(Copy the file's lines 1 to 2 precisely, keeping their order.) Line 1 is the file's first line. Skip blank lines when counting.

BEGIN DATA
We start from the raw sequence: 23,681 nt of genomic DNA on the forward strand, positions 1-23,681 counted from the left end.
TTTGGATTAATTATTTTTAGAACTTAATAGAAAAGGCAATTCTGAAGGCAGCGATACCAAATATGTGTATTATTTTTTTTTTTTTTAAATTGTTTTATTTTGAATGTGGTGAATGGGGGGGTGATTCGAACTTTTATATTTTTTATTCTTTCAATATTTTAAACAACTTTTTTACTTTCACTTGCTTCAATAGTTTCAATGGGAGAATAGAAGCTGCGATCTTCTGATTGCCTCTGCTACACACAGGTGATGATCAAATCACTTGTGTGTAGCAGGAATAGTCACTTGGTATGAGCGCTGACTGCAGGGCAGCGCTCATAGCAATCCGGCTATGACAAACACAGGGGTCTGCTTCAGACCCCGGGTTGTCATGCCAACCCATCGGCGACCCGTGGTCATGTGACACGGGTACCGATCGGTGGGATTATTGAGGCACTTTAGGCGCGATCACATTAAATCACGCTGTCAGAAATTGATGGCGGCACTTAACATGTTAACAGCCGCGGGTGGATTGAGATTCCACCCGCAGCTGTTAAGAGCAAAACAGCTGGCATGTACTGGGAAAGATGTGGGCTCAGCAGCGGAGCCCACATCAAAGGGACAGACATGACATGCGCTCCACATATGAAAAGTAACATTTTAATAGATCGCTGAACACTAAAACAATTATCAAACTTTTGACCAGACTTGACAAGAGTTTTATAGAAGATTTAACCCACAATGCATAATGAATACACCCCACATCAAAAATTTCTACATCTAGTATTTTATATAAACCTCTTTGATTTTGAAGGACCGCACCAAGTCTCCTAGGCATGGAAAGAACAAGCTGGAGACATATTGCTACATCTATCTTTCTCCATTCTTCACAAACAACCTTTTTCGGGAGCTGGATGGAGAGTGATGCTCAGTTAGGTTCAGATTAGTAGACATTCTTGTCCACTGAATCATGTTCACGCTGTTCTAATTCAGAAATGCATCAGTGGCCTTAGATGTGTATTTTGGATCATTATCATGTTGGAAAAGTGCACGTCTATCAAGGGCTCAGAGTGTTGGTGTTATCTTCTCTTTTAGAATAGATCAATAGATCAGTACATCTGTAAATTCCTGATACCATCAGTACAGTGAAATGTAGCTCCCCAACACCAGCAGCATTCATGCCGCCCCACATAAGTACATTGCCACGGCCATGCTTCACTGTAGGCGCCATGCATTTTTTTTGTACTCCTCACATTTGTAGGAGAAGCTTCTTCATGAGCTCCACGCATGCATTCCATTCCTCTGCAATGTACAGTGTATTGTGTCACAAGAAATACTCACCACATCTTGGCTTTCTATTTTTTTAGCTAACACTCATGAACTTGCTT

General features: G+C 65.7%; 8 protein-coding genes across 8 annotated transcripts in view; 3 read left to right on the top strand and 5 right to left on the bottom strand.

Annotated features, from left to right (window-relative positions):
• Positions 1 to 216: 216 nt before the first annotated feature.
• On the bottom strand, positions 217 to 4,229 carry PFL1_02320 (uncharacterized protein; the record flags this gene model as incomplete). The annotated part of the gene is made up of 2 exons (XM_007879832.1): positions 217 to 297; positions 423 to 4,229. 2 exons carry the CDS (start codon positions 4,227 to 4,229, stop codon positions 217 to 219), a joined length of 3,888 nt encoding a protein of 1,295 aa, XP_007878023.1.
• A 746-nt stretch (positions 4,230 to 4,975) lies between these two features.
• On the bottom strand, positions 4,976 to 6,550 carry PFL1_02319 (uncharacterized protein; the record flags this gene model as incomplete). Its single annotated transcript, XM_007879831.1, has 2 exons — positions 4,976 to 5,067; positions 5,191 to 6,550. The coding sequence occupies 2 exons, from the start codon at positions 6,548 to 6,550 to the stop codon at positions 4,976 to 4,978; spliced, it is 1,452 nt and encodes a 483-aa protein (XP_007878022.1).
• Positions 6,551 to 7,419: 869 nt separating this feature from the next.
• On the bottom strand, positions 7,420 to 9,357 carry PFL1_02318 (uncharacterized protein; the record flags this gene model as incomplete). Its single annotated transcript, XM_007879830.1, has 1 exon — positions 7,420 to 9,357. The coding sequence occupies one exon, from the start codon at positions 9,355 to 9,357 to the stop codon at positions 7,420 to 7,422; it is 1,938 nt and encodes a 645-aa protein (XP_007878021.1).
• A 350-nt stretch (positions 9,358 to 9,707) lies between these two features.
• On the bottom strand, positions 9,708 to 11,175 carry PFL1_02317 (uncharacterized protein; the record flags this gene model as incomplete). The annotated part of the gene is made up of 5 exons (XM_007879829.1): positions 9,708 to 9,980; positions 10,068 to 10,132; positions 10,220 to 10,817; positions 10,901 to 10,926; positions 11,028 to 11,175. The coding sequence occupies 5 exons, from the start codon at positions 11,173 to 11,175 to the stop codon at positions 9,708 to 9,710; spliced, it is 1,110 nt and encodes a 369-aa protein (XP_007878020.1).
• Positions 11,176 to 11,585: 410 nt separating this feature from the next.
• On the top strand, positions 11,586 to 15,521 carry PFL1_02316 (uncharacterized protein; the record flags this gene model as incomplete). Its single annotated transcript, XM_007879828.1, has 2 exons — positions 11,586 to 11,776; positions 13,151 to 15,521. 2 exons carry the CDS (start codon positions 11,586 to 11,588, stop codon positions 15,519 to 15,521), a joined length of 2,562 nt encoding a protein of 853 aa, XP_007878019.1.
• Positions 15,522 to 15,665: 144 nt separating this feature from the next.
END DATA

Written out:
We start from the raw sequence: 23,681 nt of genomic DNA on the forward strand, positions 1-23,681 counted from the left end.
TTTGGATTAATTATTTTTAGAACTTAATAGAAAAGGCAATTCTGAAGGCAGCGATACCAAATATGTGTATTATTTTTTTTTTTTTTAAATTGTTTTATTTTGAATGTGGTGAATGGGGGGGTGATTCGAACTTTTATATTTTTTATTCTTTCAATATTTTAAACAACTTTTTTACTTTCACTTGCTTCAATAGTTTCAATGGGAGAATAGAAGCTGCGATCTTCTGATTGCCTCTGCTACACACAGGTGATGATCAAATCACTTGTGTGTAGCAGGAATAGTCACTTGGTATGAGCGCTGACTGCAGGGCAGCGCTCATAGCAATCCGGCTATGACAAACACAGGGGTCTGCTTCAGACCCCGGGTTGTCATGCCAACCCATCGGCGACCCGTGGTCATGTGACACGGGTACCGATCGGTGGGATTATTGAGGCACTTTAGGCGCGATCACATTAAATCACGCTGTCAGAAATTGATGGCGGCACTTAACATGTTAACAGCCGCGGGTGGATTGAGATTCCACCCGCAGCTGTTAAGAGCAAAACAGCTGGCATGTACTGGGAAAGATGTGGGCTCAGCAGCGGAGCCCACATCAAAGGGACAGACATGACATGCGCTCCACATATGAAAAGTAACATTTTAATAGATCGCTGAACACTAAAACAATTATCAAACTTTTGACCAGACTTGACAAGAGTTTTATAGAAGATTTAACCCACAATGCATAATGAATACACCCCACATCAAAAATTTCTACATCTAGTATTTTATATAAACCTCTTTGATTTTGAAGGACCGCACCAAGTCTCCTAGGCATGGAAAGAACAAGCTGGAGACATATTGCTACATCTATCTTTCTCCATTCTTCACAAACAACCTTTTTCGGGAGCTGGATGGAGAGTGATGCTCAGTTAGGTTCAGATTAGTAGACATTCTTGTCCACTGAATCATGTTCACGCTGTTCTAATTCAGAAATGCATCAGTGGCCTTAGATGTGTATTTTGGATCATTATCATGTTGGAAAAGTGCACGTCTATCAAGGGCTCAGAGTGTTGGTGTTATCTTCTCTTTTAGAATAGATCAATAGATCAGTACATCTGTAAATTCCTGATACCATCAGTACAGTGAAATGTAGCTCCCCAACACCAGCAGCATTCATGCCGCCCCACATAAGTACATTGCCACGGCCATGCTTCACTGTAGGCGCCATGCATTTTTTTTGTACTCCTCACATTTGTAGGAGAAGCTTCTTCATGAGCTCCACGCATGCATTCCATTCCTCTGCAATGTACAGTGTATTGTGTCACAAGAAATACTCACCACATCTTGGCTTTCTATTTTTTTAGCTAACACTCATGAACTTGCTT